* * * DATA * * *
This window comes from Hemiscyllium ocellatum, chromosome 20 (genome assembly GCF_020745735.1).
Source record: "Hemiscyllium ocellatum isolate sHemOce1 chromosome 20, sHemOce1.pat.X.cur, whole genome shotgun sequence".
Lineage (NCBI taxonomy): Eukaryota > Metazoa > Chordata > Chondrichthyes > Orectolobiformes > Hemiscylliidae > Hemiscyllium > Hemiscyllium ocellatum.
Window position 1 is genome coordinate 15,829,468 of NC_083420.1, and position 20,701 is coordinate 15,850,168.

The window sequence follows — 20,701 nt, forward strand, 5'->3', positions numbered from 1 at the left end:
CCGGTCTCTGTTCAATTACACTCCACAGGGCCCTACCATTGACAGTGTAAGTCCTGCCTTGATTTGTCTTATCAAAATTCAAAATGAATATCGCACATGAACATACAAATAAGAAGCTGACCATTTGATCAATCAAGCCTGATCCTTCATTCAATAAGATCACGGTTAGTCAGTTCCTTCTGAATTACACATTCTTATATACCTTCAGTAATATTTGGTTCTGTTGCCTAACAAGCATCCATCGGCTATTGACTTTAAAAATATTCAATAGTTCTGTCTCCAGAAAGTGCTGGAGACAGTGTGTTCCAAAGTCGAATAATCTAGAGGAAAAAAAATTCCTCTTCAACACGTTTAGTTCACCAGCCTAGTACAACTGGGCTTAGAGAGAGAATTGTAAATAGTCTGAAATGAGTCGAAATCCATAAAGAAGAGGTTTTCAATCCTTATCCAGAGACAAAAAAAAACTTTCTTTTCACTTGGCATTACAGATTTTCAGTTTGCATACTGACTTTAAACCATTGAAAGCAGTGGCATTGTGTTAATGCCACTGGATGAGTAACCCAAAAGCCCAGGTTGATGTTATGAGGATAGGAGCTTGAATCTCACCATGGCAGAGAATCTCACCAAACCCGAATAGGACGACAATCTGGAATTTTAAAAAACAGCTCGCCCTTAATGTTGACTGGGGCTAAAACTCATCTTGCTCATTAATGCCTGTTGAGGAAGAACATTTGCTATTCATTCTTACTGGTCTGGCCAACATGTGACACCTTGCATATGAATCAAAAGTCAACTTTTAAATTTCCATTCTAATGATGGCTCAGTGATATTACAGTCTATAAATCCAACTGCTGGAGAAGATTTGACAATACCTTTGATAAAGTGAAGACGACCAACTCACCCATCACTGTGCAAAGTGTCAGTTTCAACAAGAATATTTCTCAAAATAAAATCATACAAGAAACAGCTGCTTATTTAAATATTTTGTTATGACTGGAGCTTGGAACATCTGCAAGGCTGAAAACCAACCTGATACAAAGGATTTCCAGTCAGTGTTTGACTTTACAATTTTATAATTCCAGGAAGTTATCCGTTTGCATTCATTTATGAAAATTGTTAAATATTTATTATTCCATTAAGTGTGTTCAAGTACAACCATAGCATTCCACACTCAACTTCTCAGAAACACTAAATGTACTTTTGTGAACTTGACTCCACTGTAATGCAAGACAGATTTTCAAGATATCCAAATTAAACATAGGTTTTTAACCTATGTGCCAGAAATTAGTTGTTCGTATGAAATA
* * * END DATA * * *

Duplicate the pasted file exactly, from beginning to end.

This window comes from Hemiscyllium ocellatum, chromosome 20 (genome assembly GCF_020745735.1).
Source record: "Hemiscyllium ocellatum isolate sHemOce1 chromosome 20, sHemOce1.pat.X.cur, whole genome shotgun sequence".
Lineage (NCBI taxonomy): Eukaryota > Metazoa > Chordata > Chondrichthyes > Orectolobiformes > Hemiscylliidae > Hemiscyllium > Hemiscyllium ocellatum.
Window position 1 is genome coordinate 15,829,468 of NC_083420.1, and position 20,701 is coordinate 15,850,168.

The window sequence follows — 20,701 nt, forward strand, 5'->3', positions numbered from 1 at the left end:
CCGGTCTCTGTTCAATTACACTCCACAGGGCCCTACCATTGACAGTGTAAGTCCTGCCTTGATTTGTCTTATCAAAATTCAAAATGAATATCGCACATGAACATACAAATAAGAAGCTGACCATTTGATCAATCAAGCCTGATCCTTCATTCAATAAGATCACGGTTAGTCAGTTCCTTCTGAATTACACATTCTTATATACCTTCAGTAATATTTGGTTCTGTTGCCTAACAAGCATCCATCGGCTATTGACTTTAAAAATATTCAATAGTTCTGTCTCCAGAAAGTGCTGGAGACAGTGTGTTCCAAAGTCGAATAATCTAGAGGAAAAAAAATTCCTCTTCAACACGTTTAGTTCACCAGCCTAGTACAACTGGGCTTAGAGAGAGAATTGTAAATAGTCTGAAATGAGTCGAAATCCATAAAGAAGAGGTTTTCAATCCTTATCCAGAGACAAAAAAAAACTTTCTTTTCACTTGGCATTACAGATTTTCAGTTTGCATACTGACTTTAAACCATTGAAAGCAGTGGCATTGTGTTAATGCCACTGGATGAGTAACCCAAAAGCCCAGGTTGATGTTATGAGGATAGGAGCTTGAATCTCACCATGGCAGAGAATCTCACCAAACCCGAATAGGACGACAATCTGGAATTTTAAAAAACAGCTCGCCCTTAATGTTGACTGGGGCTAAAACTCATCTTGCTCATTAATGCCTGTTGAGGAAGAACATTTGCTATTCATTCTTACTGGTCTGGCCAACATGTGACACCTTGCATATGAATCAAAAGTCAACTTTTAAATTTCCATTCTAATGATGGCTCAGTGATATTACAGTCTATAAATCCAACTGCTGGAGAAGATTTGACAATACCTTTGATAAAGTGAAGACGACCAACTCACCCATCACTGTGCAAAGTGTCAGTTTCAACAAGAATATTTCTCAAAATAAAATCATACAAGAAACAGCTGCTTATTTAAATATTTTGTTATGACTGGAGCTTGGAACATCTGCAAGGCTGAAAACCAACCTGATACAAAGGATTTCCAGTCAGTGTTTGACTTTACAATTTTATAATTCCAGGAAGTTATCCGTTTGCATTCATTTATGAAAATTGTTAAATATTTATTATTCCATTAAGTGTGTTCAAGTACAACCATAGCATTCCACACTCAACTTCTCAGAAACACTAAATGTACTTTTGTGAACTTGACTCCACTGTAATGCAAGACAGATTTTCAAGATATCCAAATTAAACATAGGTTTTTAACCTATGTGCCAGAAATTAGTTGTTCGTATGAAATA